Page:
Temple Shearith Israel and Jewish Family Congregation join forces
RIDGEFIELD – June dawned with a new synagogue merger, this one a unique cross-border shidduch.
Pending approval by the New York State Supreme Court, Jewish Family Congregation (JFC) in South Salem, N.Y. and Temple Shearith Israel (TSI) in Ridgefield will unite into a new synagogue, housed in the TSI building on Peaceable Street. The merger was approved at simultaneous congregational meetings on May 31. Once the merger is approved by the N.Y. State Supreme Court, both congregations will have to vote once again on the legal merger and will construct a new board. Connecticut does not require court approval.
Just three miles apart, both synagogues are relatively young and small. JFC was founded in 1981 and has 120 member families; 14-year-old TSI has 250 families. Now, with a combined geographic scope comprising upper and northern Westchester County, and upper and mid-Fairfield County, the resulting synagogue will represent one of the area’s largest Reform Jewish congregations.
The consolidated congregation will be led by Rabbi Marcus Burstein (JFC) and Rabbi David Reiner (TSI), and longtime TSI cantor Deborah Katchko-Gray. JFC education director Leslie Gottlieb will head the combined religious school, which has already been convening at TSI. JFC cantor Kerry Ben-David z”l, who would have remained on the staff of the new entity, died suddenly of a heart attack in February.
It was the 2008 financial crisis that sparked informal discussions among the respective synagogue boards about a possible merger.
“A lot of temples began to experience financial pressures, and I would put TSI and JFC in this camp,” says TSI co-president Steve Landzberg. “When people scale back on their financial commitments, you don’t want to give up your community and religious institution but nonetheless, when it comes to that versus paying your mortgage, you’re usually going to choose the mortgage over the religious institution.”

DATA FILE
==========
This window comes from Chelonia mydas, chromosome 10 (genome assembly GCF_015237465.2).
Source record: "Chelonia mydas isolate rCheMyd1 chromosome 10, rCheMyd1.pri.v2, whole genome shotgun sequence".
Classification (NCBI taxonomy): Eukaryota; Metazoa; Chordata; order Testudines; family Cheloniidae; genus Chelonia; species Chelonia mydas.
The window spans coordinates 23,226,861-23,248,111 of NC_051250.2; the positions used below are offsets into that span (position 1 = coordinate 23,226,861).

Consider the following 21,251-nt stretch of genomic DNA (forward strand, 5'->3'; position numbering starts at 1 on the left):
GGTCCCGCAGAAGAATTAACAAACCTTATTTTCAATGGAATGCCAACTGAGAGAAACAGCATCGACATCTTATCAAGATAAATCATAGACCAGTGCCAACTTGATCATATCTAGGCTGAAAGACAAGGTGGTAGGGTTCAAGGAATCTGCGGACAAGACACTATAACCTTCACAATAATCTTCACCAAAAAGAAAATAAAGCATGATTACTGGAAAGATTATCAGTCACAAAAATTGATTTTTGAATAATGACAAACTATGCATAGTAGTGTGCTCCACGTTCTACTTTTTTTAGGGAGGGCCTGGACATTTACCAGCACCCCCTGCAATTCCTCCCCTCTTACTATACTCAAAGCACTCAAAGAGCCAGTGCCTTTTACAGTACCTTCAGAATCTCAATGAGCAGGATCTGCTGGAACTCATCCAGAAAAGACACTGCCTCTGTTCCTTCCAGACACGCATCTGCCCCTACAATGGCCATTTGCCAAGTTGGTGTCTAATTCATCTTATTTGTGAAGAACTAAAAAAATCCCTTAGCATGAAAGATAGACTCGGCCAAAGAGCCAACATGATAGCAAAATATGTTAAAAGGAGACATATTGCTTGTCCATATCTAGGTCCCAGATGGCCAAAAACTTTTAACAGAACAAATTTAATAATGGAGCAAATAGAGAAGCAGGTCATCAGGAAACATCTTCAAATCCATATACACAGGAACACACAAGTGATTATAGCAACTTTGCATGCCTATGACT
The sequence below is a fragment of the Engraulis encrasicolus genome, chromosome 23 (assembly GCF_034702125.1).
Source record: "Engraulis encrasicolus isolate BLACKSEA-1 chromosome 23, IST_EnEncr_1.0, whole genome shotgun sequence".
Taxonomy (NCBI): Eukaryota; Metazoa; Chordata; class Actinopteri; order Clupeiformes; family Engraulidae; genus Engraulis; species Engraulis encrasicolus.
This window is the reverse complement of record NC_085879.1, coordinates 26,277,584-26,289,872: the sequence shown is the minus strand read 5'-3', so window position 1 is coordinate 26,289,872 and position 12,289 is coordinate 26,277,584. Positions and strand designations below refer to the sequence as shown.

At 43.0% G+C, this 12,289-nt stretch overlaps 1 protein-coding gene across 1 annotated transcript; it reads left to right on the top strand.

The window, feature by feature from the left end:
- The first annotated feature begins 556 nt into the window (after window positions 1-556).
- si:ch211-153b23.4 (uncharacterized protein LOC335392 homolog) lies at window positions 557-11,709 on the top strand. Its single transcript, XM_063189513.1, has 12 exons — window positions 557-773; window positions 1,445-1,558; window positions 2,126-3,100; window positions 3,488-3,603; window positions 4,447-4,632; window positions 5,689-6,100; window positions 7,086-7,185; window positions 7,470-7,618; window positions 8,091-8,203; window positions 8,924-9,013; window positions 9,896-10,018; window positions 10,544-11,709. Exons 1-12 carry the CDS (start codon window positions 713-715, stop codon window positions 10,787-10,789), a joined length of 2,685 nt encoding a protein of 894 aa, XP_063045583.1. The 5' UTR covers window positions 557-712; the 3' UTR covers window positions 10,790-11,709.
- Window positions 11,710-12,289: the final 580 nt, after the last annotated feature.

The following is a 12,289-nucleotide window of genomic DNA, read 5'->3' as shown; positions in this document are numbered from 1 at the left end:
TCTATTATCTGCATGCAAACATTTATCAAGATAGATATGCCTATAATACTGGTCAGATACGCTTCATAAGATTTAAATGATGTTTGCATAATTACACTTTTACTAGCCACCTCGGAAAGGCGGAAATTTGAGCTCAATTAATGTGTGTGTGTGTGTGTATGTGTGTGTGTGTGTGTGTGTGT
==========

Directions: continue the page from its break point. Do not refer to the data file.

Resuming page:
The idea of a merger gained momentum over the last year. “Each synagogue came to the notion because of financial issues but very quickly, we all came to see that the reason for forming a union was about much more than financial considerations,” says JFC co-president Glenn Kurlander. “Certainly, financial considerations are important, but there’s much more driving the desire to come together. Those other qualitative matters, at the end of the day, are much more important: building a more robust, more vital community, building something that has the potential to be enduring and that can be more relevant to the Jewish community than either of the legacy congregations can be separately.”
A JFC-TSI merger made the most sense, according to Landzberg and Kurlander, not only because of geographic proximity but also because of parallel cultures.
“We very quickly discovered that our values were remarkably similar,” says Kurlander. “We saw the world in the same way and we had very similar hospitable traditions and practices.”
Given the two conventional ways to navigate financial straits – raise dues or cut costs – the new synagogue represents the best of both worlds.
“In this case, if we cut our facilities costs materially, we actually enhance the overall Jewish experience,” Landzberg says. “We are broadening our community, offering more services and programming, and enhancing the vitality of the experience for the community and membership by unifying two sets of people into one structure.”
JFC plans to sell its building on Smith Ridge Road. A new name for the combined congregation is in the works.
CAP: Temple Shearith Israel